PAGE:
(This was sitting, unpublished and forgotten, for months. I wrote it in the summer of 2014. Things are different now, but I think it’s still worth publishing).
I have had botox in my calf muscle (twice). It did nothing.
“Wait a week or so,” the doctor said.
Nothing. Well, maybe it looks like it’s in less of a cramp.
Two weeks after that, and not only was it still in a cramp, but extensor spasticity has kicked in. That’s a new one for me, although I’ve seen it in other people. So with zero control by me, when I’m lying down on my back and extend my leg, it goes crazy straight and my toes point and it’s in a huge spasm. It feels just like a charley horse. You now when your foot goes into a cramp, and your toes flex and sometimes cross over each other, and you have to stand up on it because it’s so excrutiating? Like that. Basically my leg feels a little bit or a lot like that all the time.
What’s especially bizarre is that I can feel it coming just by thinking about straightening it. It also happens when I stand up first thing in the morning. If I don’t go super-slow, I rise right up to the toes of my left foot.
I have currently failed all first-line treatments. The normal spasticity drugs baclofen and tizanidine don’t work (at least at the doses I’ve taken). Botox apparently doesn’t work (at least the types I’ve tried – two different ones). Physical therapy (multiple types) has not worked. Actually, my end range of motion is better and my strength is better, but the spasticity is, to the doctor’s and physical therapists astonishment, worse. “That shouldn’t happen,” they tell me. (In case you’ve never been one, I have to say that being a medical mystery isn’t as exciting as it my sound).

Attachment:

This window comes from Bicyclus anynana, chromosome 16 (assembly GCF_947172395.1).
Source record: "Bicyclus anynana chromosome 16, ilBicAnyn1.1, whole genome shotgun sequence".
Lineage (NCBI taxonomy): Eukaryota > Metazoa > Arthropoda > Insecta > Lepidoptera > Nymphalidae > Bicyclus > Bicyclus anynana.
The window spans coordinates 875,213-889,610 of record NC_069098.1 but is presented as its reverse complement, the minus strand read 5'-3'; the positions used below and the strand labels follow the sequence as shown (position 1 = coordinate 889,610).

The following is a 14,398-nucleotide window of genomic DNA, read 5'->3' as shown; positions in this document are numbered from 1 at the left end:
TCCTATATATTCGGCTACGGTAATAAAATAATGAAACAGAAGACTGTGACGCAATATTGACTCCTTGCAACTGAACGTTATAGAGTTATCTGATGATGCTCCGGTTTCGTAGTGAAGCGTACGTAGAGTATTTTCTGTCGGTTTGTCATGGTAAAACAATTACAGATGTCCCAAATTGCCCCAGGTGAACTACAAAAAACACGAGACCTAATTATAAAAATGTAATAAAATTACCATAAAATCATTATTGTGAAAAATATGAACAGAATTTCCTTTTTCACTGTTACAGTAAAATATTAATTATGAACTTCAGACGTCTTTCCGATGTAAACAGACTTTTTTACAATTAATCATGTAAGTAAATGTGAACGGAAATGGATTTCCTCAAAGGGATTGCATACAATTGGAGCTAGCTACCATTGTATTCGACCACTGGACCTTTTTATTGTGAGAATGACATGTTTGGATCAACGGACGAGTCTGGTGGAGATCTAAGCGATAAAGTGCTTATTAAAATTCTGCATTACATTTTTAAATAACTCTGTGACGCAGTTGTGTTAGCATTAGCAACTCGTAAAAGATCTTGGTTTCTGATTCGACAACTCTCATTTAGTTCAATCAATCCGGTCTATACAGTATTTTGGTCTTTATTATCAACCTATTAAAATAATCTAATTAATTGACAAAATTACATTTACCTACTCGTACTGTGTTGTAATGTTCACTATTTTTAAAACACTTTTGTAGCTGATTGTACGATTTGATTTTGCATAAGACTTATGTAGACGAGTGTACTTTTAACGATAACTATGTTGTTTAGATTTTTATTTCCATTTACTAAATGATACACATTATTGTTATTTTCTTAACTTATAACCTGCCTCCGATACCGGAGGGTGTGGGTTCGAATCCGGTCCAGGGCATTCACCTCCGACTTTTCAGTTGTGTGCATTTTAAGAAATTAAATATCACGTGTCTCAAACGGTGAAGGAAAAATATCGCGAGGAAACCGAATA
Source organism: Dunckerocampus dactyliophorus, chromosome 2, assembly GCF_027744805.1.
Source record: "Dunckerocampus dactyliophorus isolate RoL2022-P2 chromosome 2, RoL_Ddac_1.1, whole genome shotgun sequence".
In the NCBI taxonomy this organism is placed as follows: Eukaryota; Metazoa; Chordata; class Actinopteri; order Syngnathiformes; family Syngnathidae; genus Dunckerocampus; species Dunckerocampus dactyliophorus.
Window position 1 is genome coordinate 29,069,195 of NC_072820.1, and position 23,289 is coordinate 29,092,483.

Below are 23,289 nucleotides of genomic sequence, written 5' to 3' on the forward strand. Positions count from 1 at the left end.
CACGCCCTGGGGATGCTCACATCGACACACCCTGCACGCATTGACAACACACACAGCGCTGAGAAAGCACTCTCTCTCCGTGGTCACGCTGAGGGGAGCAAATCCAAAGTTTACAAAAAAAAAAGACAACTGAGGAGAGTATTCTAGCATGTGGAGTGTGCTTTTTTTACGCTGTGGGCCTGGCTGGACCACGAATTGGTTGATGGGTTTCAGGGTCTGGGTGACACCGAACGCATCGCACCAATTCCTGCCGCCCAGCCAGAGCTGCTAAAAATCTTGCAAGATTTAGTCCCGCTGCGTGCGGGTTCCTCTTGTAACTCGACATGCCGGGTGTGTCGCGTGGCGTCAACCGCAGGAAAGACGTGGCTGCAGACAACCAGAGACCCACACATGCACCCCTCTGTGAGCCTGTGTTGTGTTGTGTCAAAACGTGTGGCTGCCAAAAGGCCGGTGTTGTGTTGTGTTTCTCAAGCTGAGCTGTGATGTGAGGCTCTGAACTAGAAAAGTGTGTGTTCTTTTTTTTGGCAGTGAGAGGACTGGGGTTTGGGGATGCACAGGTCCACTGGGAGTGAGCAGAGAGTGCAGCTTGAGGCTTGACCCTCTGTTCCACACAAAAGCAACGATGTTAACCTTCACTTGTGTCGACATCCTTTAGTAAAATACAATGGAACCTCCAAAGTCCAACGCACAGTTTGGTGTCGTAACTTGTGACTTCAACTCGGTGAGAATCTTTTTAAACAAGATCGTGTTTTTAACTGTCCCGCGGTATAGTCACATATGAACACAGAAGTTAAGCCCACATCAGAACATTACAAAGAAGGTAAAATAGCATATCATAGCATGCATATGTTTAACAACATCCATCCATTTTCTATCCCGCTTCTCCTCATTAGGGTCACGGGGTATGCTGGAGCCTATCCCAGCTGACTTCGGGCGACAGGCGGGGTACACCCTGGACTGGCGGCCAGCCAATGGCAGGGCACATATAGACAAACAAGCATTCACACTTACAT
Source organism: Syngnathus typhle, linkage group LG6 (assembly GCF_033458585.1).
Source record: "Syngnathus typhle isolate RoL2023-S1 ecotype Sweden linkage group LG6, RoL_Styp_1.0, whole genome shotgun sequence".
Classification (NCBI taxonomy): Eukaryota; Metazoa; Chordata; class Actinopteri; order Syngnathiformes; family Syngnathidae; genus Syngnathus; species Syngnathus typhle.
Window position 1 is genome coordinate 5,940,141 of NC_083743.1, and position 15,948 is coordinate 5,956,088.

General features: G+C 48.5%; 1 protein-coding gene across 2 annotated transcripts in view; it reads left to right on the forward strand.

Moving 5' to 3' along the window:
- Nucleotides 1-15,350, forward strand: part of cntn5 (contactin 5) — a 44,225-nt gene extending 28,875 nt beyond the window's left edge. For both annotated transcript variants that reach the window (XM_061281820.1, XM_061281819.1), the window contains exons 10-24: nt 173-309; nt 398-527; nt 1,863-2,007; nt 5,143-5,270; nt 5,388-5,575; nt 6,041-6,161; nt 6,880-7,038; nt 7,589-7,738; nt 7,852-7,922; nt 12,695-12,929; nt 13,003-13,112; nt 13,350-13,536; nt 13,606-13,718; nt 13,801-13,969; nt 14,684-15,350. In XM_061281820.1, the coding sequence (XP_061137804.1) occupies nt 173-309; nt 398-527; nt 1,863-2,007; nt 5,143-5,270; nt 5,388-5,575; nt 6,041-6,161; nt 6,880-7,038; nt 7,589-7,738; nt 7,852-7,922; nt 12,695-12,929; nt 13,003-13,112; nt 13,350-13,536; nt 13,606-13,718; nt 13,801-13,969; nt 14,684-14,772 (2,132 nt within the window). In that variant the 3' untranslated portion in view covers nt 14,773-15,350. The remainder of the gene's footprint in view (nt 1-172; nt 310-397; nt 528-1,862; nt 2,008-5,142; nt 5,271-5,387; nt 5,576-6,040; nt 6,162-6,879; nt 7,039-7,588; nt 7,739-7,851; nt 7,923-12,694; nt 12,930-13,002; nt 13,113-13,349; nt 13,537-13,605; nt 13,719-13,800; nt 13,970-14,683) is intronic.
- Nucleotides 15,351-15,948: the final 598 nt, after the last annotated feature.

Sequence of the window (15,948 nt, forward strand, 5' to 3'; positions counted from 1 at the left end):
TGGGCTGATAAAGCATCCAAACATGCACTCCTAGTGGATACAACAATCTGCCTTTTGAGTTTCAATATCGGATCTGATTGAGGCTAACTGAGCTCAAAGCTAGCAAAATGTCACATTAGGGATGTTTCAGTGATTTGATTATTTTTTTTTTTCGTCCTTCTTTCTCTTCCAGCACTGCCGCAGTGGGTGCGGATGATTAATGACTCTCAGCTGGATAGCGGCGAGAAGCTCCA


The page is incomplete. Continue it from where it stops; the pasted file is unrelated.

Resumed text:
But enough about my leg and the ongoing saga that is Mariska versus MS spasticity. Let’s talk about the fact that I am 39 years old and I have rage lines on my forehead that I was totally, unapologetically, planning to do botox so that I would at least, if not young, look not angry as I “grow old gracefully.” Shit.
Well, I guess I won’t die from food poisoning.
Always (trying) to look on the bright side,